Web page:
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Account for the making of the multi-ethnic American city from the 1880s to the 1920s.

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Introduction

Account for the making of the multi-ethnic American city from the 1880s to the 1920s. The United States has always been a nation made up of many nationalities. In little more than two hundred years of its existence, it has taken more than 55 million people, from nearly every corner of the world. People of different countries have brought varied ideas about religion, politics, tradition, and custom to American shores. At the beginning of the twentieth century a Jew immigrant from England, Israel Zangwill, wrote a play entitled "The Melting Pot". Its message still holds a tremendous power on the American imagination - the promise that all immigrants can be transformed into Americans, a new alloy forged in a crucible of democracy, freedom and civic responsibility. The term melting pot refers to the idea that societies formed by immigrant cultures, religions, end ethnic groups, will produce new hybrid social and cultural forms. The notion comes from the pot in which metals are melted into new compound, with great strength and other combined advantages. In comparison with assimilation, it implies the ability of new or subordinate groups to affect the values of the dominant group. Although the term melting pot may be applied to many countries in the world, mostly referring to increased level of mixed race and culture, it is predominantly used with reference to United States and the creation of the American nation, as a distinct "new breed of people" amalgamated from many various groups of immigrants. ...read more.

Middle

Organized labour tried to prevent the factory employment of unnaturalized foreigners, while New York charged immigrants $20 for a hunting license compared with the $1 it charged citizens. The Immigration Restriction League joined labour officials to fight competition from cheap immigrant workers. Nevertheless, these kinds of leagues proved unsuccessful in curbing the massive late nineteenth century immigration. The anti-immigration leagues failed in large part because of the political clout of manufacturers. Manufactures valued immigrants because they wanted the cheap labor immigrants provided. Even the Chinese, who were excluded from immigrating by the Chinese Immigration Act of 1882, received praise from railroad Robber-Baron Leland Stanford for being diligent workers able to survive on very low wages. The result of the fairly free immigration policy, pushed by big corporations in search of cheap labor, resulted in a more ethnically diverse America by the end of the nineteenth century. The US was transforming into a multi-ethnic society during the era, but as the treatment of blacks in the South and the exclusion of Chinese immigrants show, it was not yet ready to become a multi-racial society. Along with providing cheap labor to the corporations, the ethnic diversity immigration caused helped manufacturers in yet another way. Because American workers were from so many different ethnic backgrounds, worker groups always found it difficult to unify. While socialism and communism began to gain strong footholds in European industrial countries, the ethnically diverse American working class found cooperation difficult. ...read more.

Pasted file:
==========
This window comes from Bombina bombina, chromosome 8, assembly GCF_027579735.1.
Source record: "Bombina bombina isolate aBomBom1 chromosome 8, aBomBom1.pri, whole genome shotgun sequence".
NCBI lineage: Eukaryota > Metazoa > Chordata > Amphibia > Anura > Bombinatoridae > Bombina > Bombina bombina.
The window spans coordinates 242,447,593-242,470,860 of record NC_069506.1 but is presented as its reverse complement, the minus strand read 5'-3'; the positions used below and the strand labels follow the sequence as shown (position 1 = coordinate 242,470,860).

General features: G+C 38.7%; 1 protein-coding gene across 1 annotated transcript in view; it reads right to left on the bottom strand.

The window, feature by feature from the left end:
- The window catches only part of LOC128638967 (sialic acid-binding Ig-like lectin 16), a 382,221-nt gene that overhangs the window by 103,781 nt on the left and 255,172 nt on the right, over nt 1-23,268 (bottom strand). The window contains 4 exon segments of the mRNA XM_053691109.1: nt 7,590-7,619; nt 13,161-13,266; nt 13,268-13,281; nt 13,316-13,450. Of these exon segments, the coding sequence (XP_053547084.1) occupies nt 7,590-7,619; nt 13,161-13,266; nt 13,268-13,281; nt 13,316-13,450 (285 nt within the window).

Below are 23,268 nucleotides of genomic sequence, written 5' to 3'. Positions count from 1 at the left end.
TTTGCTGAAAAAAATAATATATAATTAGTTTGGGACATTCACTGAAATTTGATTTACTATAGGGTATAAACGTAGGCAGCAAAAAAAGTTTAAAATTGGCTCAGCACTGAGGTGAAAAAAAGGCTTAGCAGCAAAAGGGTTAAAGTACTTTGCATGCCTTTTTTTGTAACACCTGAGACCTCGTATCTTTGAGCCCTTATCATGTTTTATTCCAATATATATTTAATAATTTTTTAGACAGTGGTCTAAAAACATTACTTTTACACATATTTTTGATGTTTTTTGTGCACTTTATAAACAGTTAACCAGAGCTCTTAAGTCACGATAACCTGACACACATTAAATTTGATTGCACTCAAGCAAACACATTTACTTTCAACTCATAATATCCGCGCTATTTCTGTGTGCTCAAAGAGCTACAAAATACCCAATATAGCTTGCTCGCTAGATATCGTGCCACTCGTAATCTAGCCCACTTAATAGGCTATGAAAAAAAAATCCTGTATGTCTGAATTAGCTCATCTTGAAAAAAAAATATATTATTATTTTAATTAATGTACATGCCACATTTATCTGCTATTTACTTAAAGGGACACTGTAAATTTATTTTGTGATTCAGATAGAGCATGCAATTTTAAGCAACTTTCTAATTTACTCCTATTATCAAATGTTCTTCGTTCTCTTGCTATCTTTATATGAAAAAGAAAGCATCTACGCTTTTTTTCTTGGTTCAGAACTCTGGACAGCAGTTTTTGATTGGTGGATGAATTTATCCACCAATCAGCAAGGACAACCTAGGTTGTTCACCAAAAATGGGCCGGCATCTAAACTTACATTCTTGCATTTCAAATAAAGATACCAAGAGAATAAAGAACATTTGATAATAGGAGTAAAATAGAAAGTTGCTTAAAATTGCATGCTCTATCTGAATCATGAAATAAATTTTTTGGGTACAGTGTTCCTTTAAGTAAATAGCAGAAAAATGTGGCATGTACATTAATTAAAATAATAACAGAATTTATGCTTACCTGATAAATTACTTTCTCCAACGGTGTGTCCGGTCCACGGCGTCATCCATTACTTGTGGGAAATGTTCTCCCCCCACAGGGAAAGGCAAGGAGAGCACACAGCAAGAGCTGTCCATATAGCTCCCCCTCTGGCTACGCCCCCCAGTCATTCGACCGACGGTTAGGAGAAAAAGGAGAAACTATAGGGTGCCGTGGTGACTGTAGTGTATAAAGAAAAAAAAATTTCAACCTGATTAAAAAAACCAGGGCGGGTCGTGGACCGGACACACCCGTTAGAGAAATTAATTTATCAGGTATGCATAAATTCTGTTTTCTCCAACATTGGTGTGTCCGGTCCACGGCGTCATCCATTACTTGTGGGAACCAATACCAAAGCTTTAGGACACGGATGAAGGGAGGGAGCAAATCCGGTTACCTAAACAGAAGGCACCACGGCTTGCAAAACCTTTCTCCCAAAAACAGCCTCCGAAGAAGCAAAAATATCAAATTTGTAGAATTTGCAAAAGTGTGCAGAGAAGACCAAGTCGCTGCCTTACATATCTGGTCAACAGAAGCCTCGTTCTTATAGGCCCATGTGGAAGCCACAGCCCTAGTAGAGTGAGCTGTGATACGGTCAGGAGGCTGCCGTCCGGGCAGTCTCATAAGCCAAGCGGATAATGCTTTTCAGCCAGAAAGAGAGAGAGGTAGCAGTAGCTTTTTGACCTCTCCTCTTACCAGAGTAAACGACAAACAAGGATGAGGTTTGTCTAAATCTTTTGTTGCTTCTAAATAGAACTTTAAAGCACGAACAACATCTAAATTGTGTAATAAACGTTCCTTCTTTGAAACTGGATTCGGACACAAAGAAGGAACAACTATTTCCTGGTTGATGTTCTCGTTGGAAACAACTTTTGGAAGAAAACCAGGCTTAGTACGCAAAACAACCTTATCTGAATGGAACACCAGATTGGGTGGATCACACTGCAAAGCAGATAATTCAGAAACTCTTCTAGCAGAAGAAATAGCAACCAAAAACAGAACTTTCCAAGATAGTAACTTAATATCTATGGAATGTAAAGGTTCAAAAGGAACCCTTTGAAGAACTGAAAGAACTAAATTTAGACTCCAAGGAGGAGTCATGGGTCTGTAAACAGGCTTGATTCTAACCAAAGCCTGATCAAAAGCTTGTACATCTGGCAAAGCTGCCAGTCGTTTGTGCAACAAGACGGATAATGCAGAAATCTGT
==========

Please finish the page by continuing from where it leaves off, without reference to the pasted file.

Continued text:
Conclusion

The moving of the upper and middle classes only added to the poverty of the cities. And because these upper classes were generally native rather than immigrant, the cities became predominantly immigrant. However, the American cities benefited greatly from the diversity of their population. Different racial and ethnic groups gifted the country in a variety of ways. From the English, came the gift of democracy. From Africans, came art, music, poetry, and inventions. Mexican Americans contributed ranching, Spanish architecture, salsa, and irrigation. Native Americans gifted the nation with many of the crops that now feed American citizens, a sense of respect for the environment, and spiritual sensitivity. Immigrants have made enormous contributions to the culture and economy of the United States. But their accomplishments have been made with great difficulty as their living and working conditions have been precarious in most of the cases. Also, at times, the United States has restricted immigration to maintain a more homogeneous society in which all the people share similar ethnic, geographic, and cultural background. Although some immigration laws have been relaxed, still today many new immigrants of different backgrounds face challenges in gaining acceptance to the United States. Returning to the idea of the "melting pot", as far as a preference for assimilation or pluralism is concerned, immigrant thinking varies. In an ideal world, the two would coexist, enabling newcomers to continue to observe the cultural practices that sustained their communities in their country of origin, and at the same time that they participate in American society in a productive way. ...read more.

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